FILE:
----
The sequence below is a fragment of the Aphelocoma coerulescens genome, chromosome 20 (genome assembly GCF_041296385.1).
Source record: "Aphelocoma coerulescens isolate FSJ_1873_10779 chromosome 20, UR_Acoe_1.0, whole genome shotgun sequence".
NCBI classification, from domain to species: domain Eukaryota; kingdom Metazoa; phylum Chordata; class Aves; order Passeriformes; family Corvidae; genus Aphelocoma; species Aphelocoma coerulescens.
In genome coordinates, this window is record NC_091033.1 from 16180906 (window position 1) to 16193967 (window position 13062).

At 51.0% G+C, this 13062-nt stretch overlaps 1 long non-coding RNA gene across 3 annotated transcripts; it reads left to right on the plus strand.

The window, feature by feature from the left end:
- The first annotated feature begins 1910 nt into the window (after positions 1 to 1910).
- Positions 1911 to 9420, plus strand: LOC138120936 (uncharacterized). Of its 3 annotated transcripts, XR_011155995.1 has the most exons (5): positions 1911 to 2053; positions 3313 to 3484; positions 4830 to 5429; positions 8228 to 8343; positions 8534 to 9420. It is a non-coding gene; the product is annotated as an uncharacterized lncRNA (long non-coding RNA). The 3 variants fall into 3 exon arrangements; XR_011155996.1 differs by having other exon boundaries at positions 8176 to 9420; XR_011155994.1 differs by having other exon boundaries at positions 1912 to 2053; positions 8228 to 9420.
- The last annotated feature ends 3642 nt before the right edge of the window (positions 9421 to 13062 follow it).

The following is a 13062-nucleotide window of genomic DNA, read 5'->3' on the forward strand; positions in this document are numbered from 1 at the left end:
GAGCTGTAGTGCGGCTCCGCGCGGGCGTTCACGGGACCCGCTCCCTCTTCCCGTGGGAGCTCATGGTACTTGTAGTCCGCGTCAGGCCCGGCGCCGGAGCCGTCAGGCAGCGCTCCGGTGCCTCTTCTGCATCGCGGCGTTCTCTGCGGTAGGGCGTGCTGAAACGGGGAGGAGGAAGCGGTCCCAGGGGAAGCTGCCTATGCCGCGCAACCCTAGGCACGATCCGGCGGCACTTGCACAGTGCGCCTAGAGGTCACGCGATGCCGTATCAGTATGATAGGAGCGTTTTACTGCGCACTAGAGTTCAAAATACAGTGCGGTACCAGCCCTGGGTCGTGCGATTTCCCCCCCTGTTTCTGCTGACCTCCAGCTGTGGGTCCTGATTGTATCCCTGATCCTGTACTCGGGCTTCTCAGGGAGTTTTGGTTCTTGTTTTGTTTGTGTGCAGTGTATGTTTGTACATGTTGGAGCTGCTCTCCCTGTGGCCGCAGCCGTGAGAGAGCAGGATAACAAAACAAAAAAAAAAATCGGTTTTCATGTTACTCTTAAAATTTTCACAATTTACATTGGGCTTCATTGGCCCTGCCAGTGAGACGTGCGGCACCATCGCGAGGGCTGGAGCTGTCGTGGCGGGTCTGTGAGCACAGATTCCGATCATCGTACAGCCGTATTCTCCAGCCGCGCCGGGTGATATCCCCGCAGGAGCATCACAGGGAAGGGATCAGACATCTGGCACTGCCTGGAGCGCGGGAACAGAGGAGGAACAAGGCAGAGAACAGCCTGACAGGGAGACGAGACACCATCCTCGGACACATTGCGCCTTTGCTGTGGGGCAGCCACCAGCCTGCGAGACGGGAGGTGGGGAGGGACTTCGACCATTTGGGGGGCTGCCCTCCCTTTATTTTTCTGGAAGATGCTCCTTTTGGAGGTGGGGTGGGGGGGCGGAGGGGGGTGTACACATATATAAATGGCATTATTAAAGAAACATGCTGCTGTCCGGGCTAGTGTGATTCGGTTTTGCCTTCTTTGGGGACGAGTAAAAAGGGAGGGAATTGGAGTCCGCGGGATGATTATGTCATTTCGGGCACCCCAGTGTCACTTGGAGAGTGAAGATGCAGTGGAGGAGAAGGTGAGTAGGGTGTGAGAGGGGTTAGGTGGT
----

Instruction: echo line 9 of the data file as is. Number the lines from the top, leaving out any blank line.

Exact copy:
- The last annotated feature ends 3642 nt before the right edge of the window (positions 9421 to 13062 follow it).